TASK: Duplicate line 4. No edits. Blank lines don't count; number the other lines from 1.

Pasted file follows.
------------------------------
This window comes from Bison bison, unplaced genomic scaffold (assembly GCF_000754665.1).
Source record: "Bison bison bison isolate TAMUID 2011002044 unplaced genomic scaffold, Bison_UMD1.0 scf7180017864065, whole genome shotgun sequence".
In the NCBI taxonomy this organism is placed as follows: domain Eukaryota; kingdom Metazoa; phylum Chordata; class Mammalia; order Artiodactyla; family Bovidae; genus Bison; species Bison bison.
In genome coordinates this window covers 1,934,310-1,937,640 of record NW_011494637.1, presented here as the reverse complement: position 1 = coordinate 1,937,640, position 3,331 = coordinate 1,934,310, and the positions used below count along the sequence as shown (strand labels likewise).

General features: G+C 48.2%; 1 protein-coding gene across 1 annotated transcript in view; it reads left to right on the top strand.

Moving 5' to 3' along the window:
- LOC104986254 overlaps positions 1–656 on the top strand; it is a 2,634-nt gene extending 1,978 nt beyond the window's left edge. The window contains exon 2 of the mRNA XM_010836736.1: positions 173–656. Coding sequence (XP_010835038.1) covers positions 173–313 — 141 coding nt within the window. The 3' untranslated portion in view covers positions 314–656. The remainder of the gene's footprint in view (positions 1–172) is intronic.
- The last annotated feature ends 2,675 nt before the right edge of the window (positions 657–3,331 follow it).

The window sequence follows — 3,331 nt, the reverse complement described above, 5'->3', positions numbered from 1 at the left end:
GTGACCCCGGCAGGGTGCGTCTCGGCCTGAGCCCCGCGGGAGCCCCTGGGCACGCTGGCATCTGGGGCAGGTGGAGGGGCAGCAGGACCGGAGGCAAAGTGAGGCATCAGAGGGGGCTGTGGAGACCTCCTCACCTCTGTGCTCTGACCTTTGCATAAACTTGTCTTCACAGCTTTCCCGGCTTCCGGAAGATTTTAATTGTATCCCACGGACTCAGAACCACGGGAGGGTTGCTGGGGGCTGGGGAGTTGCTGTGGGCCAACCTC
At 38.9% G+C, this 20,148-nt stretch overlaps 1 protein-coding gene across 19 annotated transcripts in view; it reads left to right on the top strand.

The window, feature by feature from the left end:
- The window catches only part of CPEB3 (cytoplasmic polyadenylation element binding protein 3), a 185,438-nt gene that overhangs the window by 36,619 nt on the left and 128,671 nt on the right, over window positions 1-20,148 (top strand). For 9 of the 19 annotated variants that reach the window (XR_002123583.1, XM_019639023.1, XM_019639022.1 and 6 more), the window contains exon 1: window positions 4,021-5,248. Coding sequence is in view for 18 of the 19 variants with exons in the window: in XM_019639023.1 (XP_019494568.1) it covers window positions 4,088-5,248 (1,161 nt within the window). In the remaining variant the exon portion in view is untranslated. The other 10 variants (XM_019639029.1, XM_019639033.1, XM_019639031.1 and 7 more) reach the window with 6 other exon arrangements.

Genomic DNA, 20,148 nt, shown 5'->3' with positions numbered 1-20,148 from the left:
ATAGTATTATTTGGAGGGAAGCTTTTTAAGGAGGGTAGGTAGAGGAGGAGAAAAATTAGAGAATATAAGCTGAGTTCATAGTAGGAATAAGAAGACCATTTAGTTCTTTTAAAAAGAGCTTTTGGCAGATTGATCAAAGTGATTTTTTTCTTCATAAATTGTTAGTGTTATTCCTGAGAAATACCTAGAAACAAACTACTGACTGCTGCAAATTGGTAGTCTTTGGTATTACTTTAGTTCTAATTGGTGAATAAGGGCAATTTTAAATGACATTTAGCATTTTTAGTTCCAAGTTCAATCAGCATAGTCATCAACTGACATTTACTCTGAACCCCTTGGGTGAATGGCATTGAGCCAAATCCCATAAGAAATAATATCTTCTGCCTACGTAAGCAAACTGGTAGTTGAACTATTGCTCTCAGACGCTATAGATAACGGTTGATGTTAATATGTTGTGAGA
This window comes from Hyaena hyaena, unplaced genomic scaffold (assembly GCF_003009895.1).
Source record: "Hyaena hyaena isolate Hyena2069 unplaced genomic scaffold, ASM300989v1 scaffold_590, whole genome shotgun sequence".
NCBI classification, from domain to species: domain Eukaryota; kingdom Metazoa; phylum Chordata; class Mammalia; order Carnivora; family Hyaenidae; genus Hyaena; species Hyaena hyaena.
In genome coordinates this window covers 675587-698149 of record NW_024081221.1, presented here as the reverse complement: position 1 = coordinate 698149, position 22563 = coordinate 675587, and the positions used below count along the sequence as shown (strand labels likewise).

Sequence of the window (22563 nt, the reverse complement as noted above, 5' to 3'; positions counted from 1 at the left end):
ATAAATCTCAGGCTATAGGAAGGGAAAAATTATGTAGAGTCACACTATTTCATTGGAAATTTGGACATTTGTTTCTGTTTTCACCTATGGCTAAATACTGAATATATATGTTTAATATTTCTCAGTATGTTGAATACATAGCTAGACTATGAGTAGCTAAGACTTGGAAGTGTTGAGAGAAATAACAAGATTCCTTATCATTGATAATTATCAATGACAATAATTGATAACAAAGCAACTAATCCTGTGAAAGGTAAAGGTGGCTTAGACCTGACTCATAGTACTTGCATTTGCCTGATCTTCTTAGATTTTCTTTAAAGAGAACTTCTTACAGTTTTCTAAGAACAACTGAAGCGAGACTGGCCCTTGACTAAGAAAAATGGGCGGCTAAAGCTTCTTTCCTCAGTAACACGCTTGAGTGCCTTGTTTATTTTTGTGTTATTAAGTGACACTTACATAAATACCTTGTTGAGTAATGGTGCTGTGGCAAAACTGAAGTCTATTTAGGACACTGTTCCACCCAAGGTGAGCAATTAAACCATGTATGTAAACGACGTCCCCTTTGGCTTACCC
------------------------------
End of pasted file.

In genome coordinates this window covers 1,934,310-1,937,640 of record NW_011494637.1, presented here as the reverse complement: position 1 = coordinate 1,937,640, position 3,331 = coordinate 1,934,310, and the positions used below count along the sequence as shown (strand labels likewise).